Lion (2016) Movie,

My children Manjiree and Ranjan insisted that I see Lion, and I am glad that they did. I would have gladly given it a miss had I depended on just the kind of publicity that it has received here. In fact, till I sat down to write this post, I did not even know that this film is a multiple award nominee and winner. I had vaguely heard that Dev Patel got some award for his performance in this film but other than that, I was totally ignorant.

Briefly, this is a real life story of a five year old boy from the heartland of India who gets lost, is sheltered in a foster home and eventually gets adopted by an Australian couple. He eventually returns as an adult after going through a traumatic life of memories, to find that his mother has never given up on him.

The story does everything possible to pluck at your emotional strings. Joy, amusement, anger, pity, frustration and so on and I must complement the director who has been able to do so successfully in his debut film. The child actors perform so well that they overshadow Dev Patel and Nicole Kidman. The very effective music score at the background soothes and excites by turns and the overall effect is a pleasant experience, somewhat like a roller coaster ride that ends well.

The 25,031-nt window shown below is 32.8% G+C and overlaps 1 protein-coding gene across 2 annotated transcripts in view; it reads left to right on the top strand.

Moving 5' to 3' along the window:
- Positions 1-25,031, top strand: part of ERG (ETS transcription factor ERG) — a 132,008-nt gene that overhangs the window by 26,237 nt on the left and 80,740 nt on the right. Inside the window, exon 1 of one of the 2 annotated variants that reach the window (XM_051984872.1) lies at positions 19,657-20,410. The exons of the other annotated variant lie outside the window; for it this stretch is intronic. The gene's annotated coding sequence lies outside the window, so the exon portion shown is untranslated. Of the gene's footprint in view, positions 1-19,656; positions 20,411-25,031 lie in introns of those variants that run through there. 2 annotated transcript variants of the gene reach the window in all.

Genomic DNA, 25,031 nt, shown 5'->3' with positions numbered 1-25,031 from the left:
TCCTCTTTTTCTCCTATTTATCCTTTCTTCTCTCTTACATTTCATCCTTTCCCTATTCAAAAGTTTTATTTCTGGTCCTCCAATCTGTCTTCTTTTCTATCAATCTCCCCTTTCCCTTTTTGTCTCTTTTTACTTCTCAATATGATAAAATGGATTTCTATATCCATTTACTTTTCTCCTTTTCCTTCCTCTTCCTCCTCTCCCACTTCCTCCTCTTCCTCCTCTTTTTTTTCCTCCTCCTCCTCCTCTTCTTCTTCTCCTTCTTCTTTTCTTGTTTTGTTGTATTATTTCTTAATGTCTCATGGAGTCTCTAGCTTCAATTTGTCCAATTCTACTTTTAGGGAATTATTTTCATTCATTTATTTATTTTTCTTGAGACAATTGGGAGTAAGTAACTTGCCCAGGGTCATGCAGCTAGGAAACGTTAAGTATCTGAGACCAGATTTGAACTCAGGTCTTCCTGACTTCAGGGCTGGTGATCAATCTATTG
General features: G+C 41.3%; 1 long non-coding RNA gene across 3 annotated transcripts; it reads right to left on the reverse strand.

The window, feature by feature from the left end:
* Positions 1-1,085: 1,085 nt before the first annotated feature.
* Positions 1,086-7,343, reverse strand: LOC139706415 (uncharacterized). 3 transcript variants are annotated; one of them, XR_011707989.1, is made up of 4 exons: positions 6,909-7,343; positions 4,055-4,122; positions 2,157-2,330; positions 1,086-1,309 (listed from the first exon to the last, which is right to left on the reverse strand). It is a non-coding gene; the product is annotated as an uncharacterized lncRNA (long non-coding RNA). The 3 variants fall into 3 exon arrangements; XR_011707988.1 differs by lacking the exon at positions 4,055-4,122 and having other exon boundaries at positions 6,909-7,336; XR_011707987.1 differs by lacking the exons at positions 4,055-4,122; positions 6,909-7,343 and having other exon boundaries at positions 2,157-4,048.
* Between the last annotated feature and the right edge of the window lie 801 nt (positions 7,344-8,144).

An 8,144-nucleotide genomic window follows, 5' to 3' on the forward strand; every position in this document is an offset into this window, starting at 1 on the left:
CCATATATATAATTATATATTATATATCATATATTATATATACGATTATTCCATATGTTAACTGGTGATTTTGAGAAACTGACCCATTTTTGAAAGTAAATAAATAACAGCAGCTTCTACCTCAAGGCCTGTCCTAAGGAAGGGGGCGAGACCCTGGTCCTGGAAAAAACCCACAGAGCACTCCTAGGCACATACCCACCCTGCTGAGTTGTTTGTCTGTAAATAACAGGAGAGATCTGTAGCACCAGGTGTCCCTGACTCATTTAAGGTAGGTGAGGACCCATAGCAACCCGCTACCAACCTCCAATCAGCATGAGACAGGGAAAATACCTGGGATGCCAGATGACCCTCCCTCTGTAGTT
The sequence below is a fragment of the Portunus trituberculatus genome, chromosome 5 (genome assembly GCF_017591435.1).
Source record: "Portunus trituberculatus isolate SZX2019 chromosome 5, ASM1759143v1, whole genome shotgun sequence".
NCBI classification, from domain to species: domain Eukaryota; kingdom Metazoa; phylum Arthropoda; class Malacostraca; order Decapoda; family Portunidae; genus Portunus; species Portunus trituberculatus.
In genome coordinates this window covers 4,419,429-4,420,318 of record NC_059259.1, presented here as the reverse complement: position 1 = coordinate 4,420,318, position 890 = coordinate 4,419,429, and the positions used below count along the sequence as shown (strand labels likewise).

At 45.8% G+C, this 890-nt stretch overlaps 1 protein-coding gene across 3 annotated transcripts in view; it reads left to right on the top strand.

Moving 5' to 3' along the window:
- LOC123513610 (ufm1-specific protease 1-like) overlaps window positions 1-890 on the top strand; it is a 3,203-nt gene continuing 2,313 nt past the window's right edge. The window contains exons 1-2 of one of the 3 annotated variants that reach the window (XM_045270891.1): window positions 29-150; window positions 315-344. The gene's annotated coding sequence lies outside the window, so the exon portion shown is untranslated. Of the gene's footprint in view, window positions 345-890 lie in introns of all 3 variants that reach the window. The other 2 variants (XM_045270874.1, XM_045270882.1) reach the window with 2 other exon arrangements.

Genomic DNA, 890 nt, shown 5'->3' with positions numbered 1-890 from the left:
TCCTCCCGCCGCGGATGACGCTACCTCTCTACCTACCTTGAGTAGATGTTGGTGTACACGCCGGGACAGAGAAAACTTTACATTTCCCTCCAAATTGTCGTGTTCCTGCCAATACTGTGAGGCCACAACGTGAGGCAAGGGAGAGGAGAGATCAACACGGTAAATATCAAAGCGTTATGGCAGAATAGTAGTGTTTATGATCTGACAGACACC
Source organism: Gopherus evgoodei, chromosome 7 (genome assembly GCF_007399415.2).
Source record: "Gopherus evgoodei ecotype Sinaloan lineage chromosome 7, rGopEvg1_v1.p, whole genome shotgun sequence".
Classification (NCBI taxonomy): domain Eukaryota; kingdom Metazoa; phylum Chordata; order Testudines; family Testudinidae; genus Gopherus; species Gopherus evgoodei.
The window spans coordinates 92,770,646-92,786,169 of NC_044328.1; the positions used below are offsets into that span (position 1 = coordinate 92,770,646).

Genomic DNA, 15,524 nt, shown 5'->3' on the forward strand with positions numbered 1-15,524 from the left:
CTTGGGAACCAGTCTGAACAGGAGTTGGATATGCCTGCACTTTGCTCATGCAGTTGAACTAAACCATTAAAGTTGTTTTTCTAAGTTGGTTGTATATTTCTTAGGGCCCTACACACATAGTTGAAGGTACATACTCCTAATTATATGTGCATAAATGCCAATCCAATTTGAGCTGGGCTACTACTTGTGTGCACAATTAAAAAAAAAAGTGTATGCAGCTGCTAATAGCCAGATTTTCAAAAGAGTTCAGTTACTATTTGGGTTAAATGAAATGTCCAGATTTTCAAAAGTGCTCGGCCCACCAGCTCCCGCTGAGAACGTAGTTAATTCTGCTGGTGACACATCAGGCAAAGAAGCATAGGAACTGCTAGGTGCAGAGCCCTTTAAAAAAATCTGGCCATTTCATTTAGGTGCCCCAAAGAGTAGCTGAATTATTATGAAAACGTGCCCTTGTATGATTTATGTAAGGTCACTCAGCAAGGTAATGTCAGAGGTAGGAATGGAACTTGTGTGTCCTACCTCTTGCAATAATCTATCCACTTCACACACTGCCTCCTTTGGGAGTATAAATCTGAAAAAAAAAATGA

If ever there was a movie that strengthened my belief in the theory of Karma, this is it. Many questions like why the young lad gets separated, and unlike more than hundreds of thousands of young children who go missing every year in India, why he gets adopted by an Australian couple, why the other child adopted by the same couple becomes a disappointment etc, can be answered only with the logic of Karma.

If you can, you must see it.

Incidentally, this is the third Indian film that has featured Australia that I have enjoyed seeing. I have written about UnIndian but not about Bhag Milka Bhag, a song from which keeps bugging me as an earworm on and off. Let me share that  song with you.

Rabbit Hole.

rabbit hole

My niece Vandana is a passionate theater buff and has been a stage artist for many years. She has recently taken on a new responsibility of directing a play and while talking about it with me she suggested that I read the script which is available online.

Having read a few pages I found the going tedious and decided instead to see the film. Luckily, I was able to borrow a DVD of “Rabbit Hole” and saw it at home yesterday.

It is a pity that I had not seen it before as, to the best of my knowledge, it was not released ever in India, or it was at a time when I was not going to movies.

It is an amazing story and one of the rare movies that is full of acting talent rather than action, or hamming. In a peculiar way, it is also a funny presentation but the human drama is what grips you from the word go.

Nicole Kidman, Aaron Eckhart and Miles Teller as a teenager produce some fantastic acting under the excellent direction of John Cameron Mitchell. Great camera work and editing makes it a memorable experience. I intend watching it again after some time.

How I wish that I could go to Bengaluru to see the play on stage!